1. Inherently, it is arbitrary. The number of the "dummy votes" that are added to each game are chosen in such a manner that the end results can be completely changed by changing the number of dummy votes.

    What are dummy votes?

    I do feel your point about Magic the Gathering is quite accurate.

    I guess BBG's rating really appeal to a certain sort of gamer. Looking at the list, here are the ones I recognize:

    * = played
    ** = own
    *** = want to own in particular

    Through the Ages
    Agricola*
    Puerto Rico
    Eclipse*
    Terra Mystica***
    Power Grid*
    Le Havre**
    Caylus*
    7 Wonders*
    Dominion**
    El Grande
    Race for the Galaxy** (my favorite all-time game)
    Tigris & Euphrases
    A Game of Thrones
    Stone Age*
    Goa* and ***
    Pandemic*
    Runewars
    Go** (this IS a classic, folks!, rank 53)
    Sid Meier's Civilization: The Board Game***
    Shogun*
    Ticket to Ride**

    So within the top 60, I've heard of a lot of them, played a lot of them, want to own a lot of them, and do own a lot of them, and my favorite all-time game is even there, as well as a classic. So I don't feel its quite as skewed as Ken says.

    That said, I do think Ken has a point. I DO decline to play Risk, and Monopoly. Not because I'm an "elitist" but because I believe in having fun. I don't find those games fun. I also don't enjoy Chess. I do enjoy some classics and common games such as:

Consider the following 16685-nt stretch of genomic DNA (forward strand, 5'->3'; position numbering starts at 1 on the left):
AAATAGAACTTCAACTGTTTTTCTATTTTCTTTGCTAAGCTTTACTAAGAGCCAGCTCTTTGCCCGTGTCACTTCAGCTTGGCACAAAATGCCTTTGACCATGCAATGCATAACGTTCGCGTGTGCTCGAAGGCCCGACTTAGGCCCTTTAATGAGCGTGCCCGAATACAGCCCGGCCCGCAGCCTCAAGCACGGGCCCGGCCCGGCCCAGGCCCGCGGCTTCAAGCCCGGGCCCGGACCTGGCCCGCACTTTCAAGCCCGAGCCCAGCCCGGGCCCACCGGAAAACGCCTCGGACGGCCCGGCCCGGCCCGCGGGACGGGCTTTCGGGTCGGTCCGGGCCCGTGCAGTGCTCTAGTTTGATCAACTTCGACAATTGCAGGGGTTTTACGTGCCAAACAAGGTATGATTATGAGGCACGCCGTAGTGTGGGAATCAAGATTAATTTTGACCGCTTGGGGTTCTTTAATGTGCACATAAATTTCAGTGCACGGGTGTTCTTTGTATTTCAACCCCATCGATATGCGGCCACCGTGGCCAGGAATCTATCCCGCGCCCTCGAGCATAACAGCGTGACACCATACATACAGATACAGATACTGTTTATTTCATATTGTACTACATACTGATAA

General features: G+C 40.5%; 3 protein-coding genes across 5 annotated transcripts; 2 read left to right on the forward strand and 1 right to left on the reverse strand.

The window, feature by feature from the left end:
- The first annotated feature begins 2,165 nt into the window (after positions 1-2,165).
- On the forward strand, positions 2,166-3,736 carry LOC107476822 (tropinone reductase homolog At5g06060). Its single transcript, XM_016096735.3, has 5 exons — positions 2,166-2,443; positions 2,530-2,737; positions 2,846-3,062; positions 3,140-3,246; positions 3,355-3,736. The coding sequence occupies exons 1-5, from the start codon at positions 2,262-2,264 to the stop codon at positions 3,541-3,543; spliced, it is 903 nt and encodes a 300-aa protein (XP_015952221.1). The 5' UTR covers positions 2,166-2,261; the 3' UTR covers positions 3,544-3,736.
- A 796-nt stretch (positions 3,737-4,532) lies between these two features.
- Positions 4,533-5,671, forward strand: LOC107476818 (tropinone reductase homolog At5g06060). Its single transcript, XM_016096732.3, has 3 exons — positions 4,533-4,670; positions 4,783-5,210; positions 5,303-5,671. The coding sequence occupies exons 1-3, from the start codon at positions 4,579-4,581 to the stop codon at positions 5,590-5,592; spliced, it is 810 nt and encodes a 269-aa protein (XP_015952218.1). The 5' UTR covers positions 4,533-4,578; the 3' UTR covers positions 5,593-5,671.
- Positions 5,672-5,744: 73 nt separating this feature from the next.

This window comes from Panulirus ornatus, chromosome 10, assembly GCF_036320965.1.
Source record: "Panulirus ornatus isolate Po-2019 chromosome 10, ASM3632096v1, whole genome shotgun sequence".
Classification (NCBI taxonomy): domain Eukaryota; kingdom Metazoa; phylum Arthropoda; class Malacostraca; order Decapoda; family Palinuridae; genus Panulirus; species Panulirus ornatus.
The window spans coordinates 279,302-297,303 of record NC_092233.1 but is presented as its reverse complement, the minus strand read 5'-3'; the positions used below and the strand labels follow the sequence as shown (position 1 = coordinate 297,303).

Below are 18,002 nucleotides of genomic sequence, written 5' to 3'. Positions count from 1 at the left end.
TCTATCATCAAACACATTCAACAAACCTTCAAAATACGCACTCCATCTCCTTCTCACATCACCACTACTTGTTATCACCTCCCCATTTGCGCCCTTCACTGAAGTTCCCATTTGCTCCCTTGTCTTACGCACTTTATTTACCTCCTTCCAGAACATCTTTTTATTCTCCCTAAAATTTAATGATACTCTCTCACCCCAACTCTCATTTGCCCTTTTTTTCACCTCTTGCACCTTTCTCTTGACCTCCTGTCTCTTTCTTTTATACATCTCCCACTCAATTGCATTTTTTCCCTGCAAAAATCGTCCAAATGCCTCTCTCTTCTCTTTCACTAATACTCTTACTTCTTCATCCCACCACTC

Go**
    Chinese Checkers*
    Mancala**
    Four Square**
    Apples to Apples**
    Scruples**
    Cranium**
    Clue**

    But sorry folks, I'm not "taking one for the team" and playing games I dislike in the hopes of befriending vanilla gamers and getting them into "hardcore games". On the contrary, most of the time I introduce people to my games in response to them saying, "I'm curious about those games you said you like that 'nobody' has heard of." I like games a lot, so it comes up, and so I invite people to play if they're interested. If not, I don't push them or say "just try it" or anything of the sort.

    Again, this is the nature of seeking fun. Its not fun to "try and convince" someone they ought to like a game.

    So that said, I think the BGG's ranking system is skewed based on the sort of people who use the website, and I think that is actually fine. :)

    ~ Raederle

Only registered users can write comments!
Text Size

Top